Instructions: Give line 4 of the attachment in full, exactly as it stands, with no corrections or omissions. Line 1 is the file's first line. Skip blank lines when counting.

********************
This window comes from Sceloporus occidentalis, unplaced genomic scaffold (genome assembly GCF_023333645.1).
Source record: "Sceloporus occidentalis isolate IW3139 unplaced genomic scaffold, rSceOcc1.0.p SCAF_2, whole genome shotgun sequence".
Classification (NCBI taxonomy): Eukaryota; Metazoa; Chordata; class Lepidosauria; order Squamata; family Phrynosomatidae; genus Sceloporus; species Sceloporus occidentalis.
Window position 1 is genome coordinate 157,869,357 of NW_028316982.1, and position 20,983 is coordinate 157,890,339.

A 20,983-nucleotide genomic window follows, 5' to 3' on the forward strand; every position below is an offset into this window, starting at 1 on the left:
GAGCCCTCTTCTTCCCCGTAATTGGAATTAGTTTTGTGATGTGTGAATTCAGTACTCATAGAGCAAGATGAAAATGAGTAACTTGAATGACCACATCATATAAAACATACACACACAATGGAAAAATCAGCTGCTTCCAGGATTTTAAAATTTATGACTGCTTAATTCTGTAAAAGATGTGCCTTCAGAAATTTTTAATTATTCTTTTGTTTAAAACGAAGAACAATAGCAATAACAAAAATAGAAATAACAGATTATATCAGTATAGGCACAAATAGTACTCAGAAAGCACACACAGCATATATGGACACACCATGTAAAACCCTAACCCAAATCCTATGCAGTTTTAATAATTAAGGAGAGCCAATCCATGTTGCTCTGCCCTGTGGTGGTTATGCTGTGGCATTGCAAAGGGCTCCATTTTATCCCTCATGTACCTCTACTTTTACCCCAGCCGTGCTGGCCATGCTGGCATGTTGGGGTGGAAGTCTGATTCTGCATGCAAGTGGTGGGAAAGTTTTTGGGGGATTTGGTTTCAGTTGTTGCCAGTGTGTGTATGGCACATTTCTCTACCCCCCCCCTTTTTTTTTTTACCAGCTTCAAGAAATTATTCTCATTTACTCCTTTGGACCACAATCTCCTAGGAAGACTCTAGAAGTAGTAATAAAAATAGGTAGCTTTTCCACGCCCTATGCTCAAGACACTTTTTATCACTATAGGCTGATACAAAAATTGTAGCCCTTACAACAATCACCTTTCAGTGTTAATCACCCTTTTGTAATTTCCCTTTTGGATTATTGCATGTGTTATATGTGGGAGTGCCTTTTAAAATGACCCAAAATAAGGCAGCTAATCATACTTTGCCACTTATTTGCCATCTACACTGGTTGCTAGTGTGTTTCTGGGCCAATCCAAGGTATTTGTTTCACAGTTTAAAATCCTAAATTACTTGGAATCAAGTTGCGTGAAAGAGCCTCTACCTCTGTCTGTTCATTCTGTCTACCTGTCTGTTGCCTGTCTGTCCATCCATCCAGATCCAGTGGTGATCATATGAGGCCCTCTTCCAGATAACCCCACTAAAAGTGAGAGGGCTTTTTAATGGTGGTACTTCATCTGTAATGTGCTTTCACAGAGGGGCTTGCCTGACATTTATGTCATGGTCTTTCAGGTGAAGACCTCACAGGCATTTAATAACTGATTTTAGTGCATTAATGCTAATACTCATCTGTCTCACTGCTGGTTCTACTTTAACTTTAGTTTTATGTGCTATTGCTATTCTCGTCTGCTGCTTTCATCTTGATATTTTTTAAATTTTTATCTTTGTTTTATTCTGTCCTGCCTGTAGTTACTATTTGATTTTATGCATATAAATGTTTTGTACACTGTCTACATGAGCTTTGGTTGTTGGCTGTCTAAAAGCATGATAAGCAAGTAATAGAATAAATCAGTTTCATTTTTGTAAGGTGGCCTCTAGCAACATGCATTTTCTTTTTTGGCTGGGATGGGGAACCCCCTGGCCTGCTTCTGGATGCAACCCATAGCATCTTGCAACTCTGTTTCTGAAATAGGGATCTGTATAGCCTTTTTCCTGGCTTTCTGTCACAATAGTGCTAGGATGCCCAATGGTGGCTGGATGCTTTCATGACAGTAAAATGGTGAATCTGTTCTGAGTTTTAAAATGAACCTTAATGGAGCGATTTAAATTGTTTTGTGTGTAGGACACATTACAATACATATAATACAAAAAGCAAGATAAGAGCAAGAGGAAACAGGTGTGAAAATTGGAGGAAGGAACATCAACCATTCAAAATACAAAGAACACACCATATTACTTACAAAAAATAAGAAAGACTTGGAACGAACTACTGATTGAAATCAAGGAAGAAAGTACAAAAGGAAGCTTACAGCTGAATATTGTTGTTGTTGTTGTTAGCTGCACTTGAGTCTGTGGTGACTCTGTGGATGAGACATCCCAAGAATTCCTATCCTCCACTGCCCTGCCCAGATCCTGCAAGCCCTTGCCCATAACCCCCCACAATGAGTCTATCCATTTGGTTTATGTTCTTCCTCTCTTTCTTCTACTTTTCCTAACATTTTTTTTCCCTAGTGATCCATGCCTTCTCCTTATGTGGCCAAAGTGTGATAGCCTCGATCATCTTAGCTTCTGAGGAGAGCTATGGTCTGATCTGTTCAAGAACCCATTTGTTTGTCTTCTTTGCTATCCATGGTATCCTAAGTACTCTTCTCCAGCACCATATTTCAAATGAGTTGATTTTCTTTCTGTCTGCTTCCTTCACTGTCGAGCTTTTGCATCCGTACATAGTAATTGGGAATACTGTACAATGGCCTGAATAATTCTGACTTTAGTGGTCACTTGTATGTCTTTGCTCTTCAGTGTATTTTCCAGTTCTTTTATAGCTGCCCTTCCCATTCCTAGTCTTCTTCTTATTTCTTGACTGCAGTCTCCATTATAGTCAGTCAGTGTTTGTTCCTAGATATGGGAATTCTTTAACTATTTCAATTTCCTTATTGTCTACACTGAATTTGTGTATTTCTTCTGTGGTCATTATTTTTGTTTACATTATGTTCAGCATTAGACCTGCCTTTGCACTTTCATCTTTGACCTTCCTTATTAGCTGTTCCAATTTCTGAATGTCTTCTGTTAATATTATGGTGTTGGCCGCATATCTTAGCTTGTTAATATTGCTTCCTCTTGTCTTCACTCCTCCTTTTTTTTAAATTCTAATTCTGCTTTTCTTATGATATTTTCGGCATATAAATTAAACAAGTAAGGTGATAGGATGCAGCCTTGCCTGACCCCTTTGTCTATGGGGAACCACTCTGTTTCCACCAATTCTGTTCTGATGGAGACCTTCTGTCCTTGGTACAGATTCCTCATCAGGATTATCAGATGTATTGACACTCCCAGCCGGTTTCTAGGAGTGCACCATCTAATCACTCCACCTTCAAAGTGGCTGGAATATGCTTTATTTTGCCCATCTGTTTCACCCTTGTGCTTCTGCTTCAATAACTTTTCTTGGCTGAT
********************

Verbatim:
Window position 1 is genome coordinate 157,869,357 of NW_028316982.1, and position 20,983 is coordinate 157,890,339.